345 million
Acreage planted of potatoes in Idaho in 2012, the most in the nation. Washington followed with 165 million acres. The total 2012 potato crop is forecast to exceed 467 million hundredweight (cwt), the highest level since 2000 when 523 million cwt was produced. Potato salad is a popular food item at Fourth of July barbecues.
Source: USDA, National Agriculture Statistics Service, Economic Research Service

How Do We Know?

As we celebrate this Independence Day, we reflect on how our Founding Fathers enshrined the importance of statistics in our Constitution as a vital tool for measuring our people, places and economy. Since 1790, the U.S. Census has been much more than a simple head count; it has charted the growth and composition of our nation. The questions have evolved over time to address our changing needs. Today, the 10-year census, the economic census and the American Community Survey give Congress and community leaders the information they need to make informed decisions that shape our democracy. These statistics are how we know how our country is doing.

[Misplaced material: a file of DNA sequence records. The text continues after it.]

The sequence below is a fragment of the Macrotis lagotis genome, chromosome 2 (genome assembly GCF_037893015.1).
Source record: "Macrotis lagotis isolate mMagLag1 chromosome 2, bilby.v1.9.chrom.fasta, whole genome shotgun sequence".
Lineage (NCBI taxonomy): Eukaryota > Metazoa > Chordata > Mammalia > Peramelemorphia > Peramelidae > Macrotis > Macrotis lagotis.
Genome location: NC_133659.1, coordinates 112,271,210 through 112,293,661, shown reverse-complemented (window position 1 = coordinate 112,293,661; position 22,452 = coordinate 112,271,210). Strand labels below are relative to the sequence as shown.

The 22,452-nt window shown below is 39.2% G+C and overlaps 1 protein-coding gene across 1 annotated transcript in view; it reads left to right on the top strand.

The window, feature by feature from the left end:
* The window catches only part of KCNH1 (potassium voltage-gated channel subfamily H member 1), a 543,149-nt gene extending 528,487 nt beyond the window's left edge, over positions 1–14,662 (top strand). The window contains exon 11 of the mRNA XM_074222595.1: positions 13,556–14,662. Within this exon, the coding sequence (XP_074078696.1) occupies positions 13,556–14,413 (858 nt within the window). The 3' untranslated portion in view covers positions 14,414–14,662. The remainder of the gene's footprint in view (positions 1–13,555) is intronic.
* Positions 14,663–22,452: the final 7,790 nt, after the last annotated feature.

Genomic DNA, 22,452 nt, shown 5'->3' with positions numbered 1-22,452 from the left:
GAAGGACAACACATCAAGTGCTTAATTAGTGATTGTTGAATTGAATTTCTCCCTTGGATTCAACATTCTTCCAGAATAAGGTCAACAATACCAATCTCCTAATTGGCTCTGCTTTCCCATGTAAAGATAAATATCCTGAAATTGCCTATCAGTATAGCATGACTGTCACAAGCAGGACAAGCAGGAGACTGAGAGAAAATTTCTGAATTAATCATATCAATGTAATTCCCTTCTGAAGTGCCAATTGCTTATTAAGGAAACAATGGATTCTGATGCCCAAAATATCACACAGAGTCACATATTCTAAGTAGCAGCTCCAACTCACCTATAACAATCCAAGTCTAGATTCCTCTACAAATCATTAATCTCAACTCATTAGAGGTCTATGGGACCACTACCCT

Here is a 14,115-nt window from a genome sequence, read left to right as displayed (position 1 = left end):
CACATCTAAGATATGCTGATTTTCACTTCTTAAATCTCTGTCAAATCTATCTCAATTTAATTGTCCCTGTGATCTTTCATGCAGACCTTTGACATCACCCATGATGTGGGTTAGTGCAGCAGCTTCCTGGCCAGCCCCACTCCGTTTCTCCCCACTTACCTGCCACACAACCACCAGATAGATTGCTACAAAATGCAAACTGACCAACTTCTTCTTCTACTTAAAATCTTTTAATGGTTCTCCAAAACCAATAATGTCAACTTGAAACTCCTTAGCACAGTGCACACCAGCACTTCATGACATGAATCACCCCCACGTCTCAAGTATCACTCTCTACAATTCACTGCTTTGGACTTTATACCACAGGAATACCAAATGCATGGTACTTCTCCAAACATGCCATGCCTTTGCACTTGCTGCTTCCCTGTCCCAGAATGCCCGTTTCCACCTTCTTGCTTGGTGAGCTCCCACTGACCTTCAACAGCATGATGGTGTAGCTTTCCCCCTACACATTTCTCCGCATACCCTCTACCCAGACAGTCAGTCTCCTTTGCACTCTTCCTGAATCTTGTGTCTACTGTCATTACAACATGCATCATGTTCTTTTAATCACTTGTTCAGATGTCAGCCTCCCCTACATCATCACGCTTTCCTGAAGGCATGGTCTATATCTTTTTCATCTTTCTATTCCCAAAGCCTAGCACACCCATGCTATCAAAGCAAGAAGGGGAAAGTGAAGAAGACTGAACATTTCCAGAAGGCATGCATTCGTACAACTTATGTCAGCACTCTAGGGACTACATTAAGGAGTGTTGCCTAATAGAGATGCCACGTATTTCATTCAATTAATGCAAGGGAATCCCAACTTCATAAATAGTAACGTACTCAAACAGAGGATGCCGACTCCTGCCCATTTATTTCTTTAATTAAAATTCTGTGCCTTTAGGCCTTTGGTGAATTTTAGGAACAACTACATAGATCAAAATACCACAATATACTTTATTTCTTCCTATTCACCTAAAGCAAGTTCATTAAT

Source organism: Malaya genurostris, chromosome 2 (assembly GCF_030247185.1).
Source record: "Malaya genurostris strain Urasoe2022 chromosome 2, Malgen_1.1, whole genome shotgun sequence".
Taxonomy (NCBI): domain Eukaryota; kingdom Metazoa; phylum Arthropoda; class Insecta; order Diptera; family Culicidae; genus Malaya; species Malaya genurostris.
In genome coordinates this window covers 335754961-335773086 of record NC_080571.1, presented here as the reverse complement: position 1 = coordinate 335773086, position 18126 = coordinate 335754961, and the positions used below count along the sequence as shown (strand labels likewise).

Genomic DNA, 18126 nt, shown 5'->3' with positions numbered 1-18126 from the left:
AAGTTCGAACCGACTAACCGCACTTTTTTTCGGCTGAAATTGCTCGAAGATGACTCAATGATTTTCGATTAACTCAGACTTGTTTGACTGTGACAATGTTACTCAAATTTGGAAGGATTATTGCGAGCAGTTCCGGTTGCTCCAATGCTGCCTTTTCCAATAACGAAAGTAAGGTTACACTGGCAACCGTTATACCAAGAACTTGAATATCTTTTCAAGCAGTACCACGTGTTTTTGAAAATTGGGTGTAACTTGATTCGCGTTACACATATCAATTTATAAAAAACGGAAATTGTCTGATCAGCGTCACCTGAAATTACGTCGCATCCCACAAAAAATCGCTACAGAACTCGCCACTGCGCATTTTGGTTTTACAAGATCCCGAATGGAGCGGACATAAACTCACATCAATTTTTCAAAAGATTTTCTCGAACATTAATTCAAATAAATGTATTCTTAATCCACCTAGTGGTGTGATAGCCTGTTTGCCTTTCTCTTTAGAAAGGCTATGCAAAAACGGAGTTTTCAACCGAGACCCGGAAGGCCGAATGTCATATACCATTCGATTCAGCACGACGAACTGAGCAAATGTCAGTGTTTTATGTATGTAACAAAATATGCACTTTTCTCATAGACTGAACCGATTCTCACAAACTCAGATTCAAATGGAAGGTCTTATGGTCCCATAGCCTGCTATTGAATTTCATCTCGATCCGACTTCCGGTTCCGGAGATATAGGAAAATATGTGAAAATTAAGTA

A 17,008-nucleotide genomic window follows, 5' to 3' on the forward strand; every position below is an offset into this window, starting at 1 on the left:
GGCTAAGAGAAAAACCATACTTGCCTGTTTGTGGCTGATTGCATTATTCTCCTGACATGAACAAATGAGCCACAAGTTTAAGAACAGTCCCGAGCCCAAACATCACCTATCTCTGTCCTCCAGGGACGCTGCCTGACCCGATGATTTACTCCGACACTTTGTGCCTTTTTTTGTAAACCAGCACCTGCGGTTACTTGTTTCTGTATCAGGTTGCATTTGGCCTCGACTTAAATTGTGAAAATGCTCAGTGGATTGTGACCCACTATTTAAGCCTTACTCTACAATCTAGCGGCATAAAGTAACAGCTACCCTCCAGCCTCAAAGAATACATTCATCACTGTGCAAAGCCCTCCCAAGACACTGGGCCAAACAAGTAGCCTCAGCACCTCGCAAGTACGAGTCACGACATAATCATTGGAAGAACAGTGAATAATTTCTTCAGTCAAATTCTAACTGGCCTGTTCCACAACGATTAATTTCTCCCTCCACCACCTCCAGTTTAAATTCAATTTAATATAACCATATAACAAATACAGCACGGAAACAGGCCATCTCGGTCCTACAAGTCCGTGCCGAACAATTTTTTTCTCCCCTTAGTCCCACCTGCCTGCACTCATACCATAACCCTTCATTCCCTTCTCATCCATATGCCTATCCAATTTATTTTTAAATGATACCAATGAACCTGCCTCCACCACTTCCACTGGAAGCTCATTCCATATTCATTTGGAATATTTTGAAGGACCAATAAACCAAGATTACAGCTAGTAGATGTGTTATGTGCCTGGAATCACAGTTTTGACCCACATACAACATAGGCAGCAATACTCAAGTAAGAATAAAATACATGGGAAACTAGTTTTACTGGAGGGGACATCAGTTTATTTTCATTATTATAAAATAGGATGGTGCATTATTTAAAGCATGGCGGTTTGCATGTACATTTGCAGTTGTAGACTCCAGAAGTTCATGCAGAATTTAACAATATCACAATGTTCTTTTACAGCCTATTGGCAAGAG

Visit http://www.census.gov/how to view and to learn more about “How Do We Know?” Follow @uscensusbureau on Facebook, Twitter, Flickr, YouTube and Pinterest (#HowDoWeKnow) for updates.



Summer 2013 Geofocus Newsletter

GF_SummerThe Summer 2013 issue of Geofocus is out!  Please visit the CT User to User website to access the newsletter: http://ctgis.uconn.edu/resources/newsletter.htm

In this issue, we here at MAGIC have announced that there are now 2 new aerial photography centerpoint indexes available in KML format, and .shp format coming soon! The indexes are for the 1934 and 1965 aerial photography collections, which encompass the entire state.

The indexes can be used to preview photos and to download a TIFF or PDF version of the photograph. The indexes serve as a reference point for the photographs, and none of the photographs have been georeferenced or orthorectified.

To access the indexes, please visit our website: http://magic.lib.uconn.edu/connecticut_data.html#indexes